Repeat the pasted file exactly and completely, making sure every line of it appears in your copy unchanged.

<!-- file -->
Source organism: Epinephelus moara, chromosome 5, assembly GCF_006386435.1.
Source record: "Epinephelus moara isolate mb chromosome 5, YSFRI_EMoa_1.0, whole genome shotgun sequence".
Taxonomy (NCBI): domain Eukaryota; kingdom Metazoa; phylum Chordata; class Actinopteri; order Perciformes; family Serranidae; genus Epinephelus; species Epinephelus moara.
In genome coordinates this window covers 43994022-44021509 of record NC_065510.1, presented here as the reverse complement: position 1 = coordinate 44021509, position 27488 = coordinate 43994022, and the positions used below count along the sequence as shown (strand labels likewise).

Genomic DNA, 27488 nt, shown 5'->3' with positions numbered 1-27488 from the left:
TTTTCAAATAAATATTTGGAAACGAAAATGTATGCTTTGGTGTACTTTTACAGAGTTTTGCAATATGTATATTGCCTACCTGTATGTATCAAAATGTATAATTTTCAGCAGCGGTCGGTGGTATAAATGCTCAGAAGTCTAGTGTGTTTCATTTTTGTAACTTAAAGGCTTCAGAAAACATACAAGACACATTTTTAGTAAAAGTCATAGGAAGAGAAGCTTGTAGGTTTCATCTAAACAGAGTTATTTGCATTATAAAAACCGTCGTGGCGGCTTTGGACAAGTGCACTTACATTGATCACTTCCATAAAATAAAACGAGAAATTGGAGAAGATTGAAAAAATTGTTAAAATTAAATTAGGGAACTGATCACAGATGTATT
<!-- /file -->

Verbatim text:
Source organism: Epinephelus moara, chromosome 5, assembly GCF_006386435.1.
Source record: "Epinephelus moara isolate mb chromosome 5, YSFRI_EMoa_1.0, whole genome shotgun sequence".
Taxonomy (NCBI): domain Eukaryota; kingdom Metazoa; phylum Chordata; class Actinopteri; order Perciformes; family Serranidae; genus Epinephelus; species Epinephelus moara.
In genome coordinates this window covers 43994022-44021509 of record NC_065510.1, presented here as the reverse complement: position 1 = coordinate 44021509, position 27488 = coordinate 43994022, and the positions used below count along the sequence as shown (strand labels likewise).

Genomic DNA, 27488 nt, shown 5'->3' with positions numbered 1-27488 from the left:
TTTTCAAATAAATATTTGGAAACGAAAATGTATGCTTTGGTGTACTTTTACAGAGTTTTGCAATATGTATATTGCCTACCTGTATGTATCAAAATGTATAATTTTCAGCAGCGGTCGGTGGTATAAATGCTCAGAAGTCTAGTGTGTTTCATTTTTGTAACTTAAAGGCTTCAGAAAACATACAAGACACATTTTTAGTAAAAGTCATAGGAAGAGAAGCTTGTAGGTTTCATCTAAACAGAGTTATTTGCATTATAAAAACCGTCGTGGCGGCTTTGGACAAGTGCACTTACATTGATCACTTCCATAAAATAAAACGAGAAATTGGAGAAGATTGAAAAAATTGTTAAAATTAAATTAGGGAACTGATCACAGATGTATT